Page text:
The Silent Man

Posted by on Nov 24th, 2010 and filed under Between Friends, Our Community. You can follow any responses to this entry through the RSS 2.0. You can leave a response or trackback to this entry

Photo provided by Bruce GIBSON Joe Rinaudo dressed as an itinerant projectionist from the early 1900s.


On most days, La Crescenta resident Joe Rinaudo can be found tinkering in his vintage lighting shop, Rinaudo’s Reproductions, in the small industrial area just east of Montrose. On other days, however, Joe can be found dressed in his antique top hat, tails and spats, flexing his muscles as the power behind a 1909 hand-cranked movie projector, providing entertainment from the silent-movie era.

Rinaudo’s vintage lighting business and his passion for silent movies are uniquely intertwined. His love of silent movies – especially comedies – began as a child in the 1950s when his father played a couple of 8mm Charlie Chaplin and Buster Keaton comedies while the family was watching home movies. Rinaudo was hooked and began to collect silent movies, over the years working his way up from 8mm to theater-quality 35mm prints.

One day while watching a Laurel and Hardy movie, Rinaudo noticed an old combination gas/electric wall sconce in one scene and became intrigued. Unable to find a fixture like it anywhere, Joe got a resale license, ordered parts out of a catalog, and built one on his own. Soon Joe began receiving requests from others to create custom-made vintage lighting and thus his business was born.

Over the years, Rinaudo’s company has created lighting pieces for several of Clint Eastwood’s film sets, many Disneyland attractions, the Lincoln Museum in Springfield, Ill., and the Orpheum Theater in Los Angeles. Celebrities Adam Sandler, Jim Carrey and Ozzie Osbourne have used Rinaudo’s services and his shop recently serviced the two large crystal chandeliers seen every week on TV’s “Dancing With the Stars.”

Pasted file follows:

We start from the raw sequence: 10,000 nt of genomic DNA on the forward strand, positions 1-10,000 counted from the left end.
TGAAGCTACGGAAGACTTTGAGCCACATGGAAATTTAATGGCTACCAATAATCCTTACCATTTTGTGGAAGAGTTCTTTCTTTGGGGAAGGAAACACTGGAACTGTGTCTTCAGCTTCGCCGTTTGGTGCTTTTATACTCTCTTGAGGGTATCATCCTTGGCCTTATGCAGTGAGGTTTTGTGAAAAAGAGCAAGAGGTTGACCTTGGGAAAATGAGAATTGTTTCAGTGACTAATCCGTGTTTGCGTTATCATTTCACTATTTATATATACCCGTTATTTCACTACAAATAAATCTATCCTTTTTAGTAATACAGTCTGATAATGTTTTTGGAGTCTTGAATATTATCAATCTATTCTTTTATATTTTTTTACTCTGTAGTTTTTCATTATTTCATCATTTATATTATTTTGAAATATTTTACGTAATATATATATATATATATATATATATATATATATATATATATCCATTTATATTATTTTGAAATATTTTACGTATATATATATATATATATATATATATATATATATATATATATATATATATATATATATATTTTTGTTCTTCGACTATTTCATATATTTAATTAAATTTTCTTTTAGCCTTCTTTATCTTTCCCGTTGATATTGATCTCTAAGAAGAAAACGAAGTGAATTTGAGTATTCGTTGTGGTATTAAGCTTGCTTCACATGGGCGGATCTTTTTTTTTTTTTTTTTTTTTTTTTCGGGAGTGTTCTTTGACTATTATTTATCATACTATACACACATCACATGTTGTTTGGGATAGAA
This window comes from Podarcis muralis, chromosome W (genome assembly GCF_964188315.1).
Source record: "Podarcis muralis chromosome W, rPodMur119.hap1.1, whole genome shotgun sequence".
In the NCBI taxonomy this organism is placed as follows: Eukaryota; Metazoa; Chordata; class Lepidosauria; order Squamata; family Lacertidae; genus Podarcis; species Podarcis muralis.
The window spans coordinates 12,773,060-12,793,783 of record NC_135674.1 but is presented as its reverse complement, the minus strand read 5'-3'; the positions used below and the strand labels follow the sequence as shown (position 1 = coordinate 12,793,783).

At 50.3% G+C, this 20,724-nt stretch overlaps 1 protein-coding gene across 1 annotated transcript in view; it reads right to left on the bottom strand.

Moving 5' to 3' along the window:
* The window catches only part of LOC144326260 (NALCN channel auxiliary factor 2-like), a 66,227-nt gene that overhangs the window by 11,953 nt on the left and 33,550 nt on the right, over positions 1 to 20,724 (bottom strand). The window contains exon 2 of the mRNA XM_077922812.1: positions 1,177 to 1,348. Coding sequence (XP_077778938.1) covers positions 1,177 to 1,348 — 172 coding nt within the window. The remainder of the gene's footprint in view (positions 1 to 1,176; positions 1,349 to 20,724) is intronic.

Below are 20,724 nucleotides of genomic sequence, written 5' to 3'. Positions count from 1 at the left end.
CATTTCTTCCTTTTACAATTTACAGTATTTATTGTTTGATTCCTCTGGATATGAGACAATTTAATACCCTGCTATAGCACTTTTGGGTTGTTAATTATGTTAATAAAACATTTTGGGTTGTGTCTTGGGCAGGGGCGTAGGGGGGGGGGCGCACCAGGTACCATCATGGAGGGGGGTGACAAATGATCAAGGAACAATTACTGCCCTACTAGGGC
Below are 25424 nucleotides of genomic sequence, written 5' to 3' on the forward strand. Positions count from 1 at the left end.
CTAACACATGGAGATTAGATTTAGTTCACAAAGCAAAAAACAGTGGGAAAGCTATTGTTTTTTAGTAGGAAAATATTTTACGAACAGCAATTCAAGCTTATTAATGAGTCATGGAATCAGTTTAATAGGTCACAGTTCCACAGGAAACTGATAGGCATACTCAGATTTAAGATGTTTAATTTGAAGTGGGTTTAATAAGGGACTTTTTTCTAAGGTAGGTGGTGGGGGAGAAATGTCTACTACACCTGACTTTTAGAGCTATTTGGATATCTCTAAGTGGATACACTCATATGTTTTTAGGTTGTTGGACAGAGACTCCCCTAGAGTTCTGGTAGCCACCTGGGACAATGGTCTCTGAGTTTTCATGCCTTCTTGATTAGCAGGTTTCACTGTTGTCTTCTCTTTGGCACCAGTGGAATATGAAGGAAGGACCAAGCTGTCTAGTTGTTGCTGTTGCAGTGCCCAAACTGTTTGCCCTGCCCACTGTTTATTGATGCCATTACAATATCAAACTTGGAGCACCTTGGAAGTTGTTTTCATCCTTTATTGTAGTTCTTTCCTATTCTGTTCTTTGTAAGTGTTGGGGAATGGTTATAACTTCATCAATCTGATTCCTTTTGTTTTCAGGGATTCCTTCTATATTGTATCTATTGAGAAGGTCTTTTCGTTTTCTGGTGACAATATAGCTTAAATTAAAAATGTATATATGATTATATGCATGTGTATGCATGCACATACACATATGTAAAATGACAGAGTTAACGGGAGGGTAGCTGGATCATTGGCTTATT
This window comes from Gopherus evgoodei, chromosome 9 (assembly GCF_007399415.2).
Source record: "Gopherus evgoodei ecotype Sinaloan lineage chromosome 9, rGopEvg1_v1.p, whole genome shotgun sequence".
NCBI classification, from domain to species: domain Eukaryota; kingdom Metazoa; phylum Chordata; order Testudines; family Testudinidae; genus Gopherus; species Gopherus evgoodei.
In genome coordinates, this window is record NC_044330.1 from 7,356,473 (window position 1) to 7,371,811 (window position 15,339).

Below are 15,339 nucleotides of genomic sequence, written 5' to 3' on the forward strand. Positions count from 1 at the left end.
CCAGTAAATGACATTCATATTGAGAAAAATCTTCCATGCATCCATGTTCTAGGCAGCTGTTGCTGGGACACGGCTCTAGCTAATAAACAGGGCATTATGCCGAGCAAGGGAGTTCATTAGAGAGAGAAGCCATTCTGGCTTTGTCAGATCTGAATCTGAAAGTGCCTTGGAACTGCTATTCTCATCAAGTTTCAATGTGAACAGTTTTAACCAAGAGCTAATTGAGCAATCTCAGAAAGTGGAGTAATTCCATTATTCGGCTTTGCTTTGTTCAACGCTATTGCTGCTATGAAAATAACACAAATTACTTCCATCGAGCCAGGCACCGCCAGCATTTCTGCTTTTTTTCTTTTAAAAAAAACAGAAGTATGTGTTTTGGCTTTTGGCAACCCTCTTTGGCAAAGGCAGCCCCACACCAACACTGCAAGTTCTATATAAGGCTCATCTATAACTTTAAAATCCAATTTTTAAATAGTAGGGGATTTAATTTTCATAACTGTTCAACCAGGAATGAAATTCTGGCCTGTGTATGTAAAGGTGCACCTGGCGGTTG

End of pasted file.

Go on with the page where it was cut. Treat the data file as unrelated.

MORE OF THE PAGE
Along with running his lighting business, Rinaudo also works with the Library of Congress, supervising and funding the restoration of silent movies.

“Eighty-five percent of all American silent movies have been lost,” he said, “and the few still in existence are missing scenes and are badly spliced.” Rinaudo is currently working on the restoration of the 1923 Snub Pollard short, “It’s a Gift.” As part of the deal, he gets to keep a copy of each 35mm print for his own personal use.

Using a vintage 1909 hand-crank movie projector that he beautifully restored to working condition, Rinaudo conducts silent movie shows several times a year. In the past he has shown his movies at the Hanford Fox Theater, the Visalia Fox Theater, South Pasadena High School and the Nethercutt Collection in Sylmar. He also puts on two shows each year for the Motion Picture Academy.

Rinaudo dresses for the movie shows in the aforementioned outfit of top hat and tails as an homage to the itinerant silent-movie projectionists from the early 1900s –  those men and women who tramped across America lugging reels of film and a hand-crank projector to bring movies to folks in rural areas where there were no theaters.

“Hand-cranked projectors were common during the early days of movies, not due to of a lack of electricity, but because there was no standardization of the number of frames-per-second projected,” according to Rinaudo  “The projectionist had to speed up or slow down his cranking speed to compensate for the original, unknown cranking speed of the photographer.”

Rinaudo also provides the use of his 1926 American Fotoplayer, which he meticulously restored himself, to record new soundtracks for the restored movies. The fotoplayer, a contraption comprised of a player piano, organ pipes, drums, and various sound effects, was built to provide accompaniment to silent movies in the early 1900s. Its pedals, levers, switches, buttons, and pull cords were all used to play the xylophone, beat a drum, ring a bell, create the sound of thunder or chirp like a bird. Out of thousands, only 50 fotoplayers survive today, and only 12 of those are in playing condition.

Rinaudo, his fotoplayer, hand-crank movie projector and his reproduction lighting company were even the subjects of an entire episode of Huell Howser’s California Gold. To find out more about Rinaudo’s Reproductions and to see a clip of Rinaudo playing his American Fotoplayer from the California Gold program, visit

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